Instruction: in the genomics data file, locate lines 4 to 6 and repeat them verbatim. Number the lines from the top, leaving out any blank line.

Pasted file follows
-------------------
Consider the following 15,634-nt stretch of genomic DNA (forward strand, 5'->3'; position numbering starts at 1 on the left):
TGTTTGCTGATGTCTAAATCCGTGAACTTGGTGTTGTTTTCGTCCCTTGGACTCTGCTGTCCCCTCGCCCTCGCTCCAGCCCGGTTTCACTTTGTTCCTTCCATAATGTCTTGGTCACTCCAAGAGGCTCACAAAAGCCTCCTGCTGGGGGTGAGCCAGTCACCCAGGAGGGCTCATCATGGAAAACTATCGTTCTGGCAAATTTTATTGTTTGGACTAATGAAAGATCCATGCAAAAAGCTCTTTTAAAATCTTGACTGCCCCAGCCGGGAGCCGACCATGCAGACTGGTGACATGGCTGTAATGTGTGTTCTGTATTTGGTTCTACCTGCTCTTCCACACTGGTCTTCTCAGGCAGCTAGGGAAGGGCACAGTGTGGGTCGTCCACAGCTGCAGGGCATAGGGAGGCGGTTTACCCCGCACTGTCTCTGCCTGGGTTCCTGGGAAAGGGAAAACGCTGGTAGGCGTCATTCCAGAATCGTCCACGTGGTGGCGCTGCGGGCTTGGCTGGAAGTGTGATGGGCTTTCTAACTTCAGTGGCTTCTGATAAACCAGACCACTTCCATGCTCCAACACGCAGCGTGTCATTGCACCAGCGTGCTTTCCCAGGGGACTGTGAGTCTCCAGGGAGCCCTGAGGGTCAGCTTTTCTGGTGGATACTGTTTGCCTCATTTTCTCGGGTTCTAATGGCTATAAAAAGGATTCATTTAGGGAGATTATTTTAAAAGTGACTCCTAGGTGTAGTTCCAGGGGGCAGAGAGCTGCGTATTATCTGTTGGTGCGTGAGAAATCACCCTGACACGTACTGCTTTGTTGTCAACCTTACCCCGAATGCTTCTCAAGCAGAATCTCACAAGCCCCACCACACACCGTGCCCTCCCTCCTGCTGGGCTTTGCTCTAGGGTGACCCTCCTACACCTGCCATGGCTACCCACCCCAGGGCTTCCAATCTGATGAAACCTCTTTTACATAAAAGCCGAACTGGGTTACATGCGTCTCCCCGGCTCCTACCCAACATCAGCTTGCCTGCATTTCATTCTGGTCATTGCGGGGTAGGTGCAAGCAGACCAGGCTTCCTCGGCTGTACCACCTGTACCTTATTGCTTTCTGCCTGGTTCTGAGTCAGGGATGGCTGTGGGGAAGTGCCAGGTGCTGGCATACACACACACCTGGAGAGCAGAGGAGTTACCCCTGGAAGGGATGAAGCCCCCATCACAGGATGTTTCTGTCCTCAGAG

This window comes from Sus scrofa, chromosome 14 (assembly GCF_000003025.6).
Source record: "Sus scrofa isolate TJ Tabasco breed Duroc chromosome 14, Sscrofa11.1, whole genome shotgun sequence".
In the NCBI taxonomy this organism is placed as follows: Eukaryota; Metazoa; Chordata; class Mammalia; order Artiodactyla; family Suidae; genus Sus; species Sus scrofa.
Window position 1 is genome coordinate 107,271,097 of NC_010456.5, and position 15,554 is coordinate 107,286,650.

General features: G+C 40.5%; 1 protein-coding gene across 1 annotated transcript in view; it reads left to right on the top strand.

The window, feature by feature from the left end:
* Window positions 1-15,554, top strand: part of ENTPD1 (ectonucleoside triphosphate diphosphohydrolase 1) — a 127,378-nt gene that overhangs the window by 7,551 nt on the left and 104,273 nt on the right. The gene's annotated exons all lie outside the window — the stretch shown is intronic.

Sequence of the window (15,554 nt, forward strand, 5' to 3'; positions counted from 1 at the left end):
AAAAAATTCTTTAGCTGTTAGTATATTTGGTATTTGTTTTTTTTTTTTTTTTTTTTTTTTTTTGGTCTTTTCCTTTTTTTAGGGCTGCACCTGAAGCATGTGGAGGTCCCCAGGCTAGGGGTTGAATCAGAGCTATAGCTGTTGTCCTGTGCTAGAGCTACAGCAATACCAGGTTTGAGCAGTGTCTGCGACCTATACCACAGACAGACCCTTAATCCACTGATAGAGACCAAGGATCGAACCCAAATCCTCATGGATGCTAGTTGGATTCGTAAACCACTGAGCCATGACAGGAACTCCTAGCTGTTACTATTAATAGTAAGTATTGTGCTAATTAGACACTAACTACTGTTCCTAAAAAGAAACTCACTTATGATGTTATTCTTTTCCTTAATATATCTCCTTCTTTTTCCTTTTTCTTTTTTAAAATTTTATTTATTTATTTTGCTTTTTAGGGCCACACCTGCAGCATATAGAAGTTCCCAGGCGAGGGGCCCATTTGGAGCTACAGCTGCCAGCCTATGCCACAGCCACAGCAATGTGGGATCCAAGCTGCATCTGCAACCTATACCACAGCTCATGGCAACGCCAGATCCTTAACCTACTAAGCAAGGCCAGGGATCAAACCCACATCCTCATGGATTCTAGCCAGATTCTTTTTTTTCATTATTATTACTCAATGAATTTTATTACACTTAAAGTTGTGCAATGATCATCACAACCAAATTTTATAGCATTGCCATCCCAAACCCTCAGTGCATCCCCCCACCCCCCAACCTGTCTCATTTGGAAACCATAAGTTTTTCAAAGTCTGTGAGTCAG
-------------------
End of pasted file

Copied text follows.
Source record: "Sus scrofa isolate TJ Tabasco breed Duroc chromosome 14, Sscrofa11.1, whole genome shotgun sequence".
In the NCBI taxonomy this organism is placed as follows: Eukaryota; Metazoa; Chordata; class Mammalia; order Artiodactyla; family Suidae; genus Sus; species Sus scrofa.
Window position 1 is genome coordinate 107,271,097 of NC_010456.5, and position 15,554 is coordinate 107,286,650.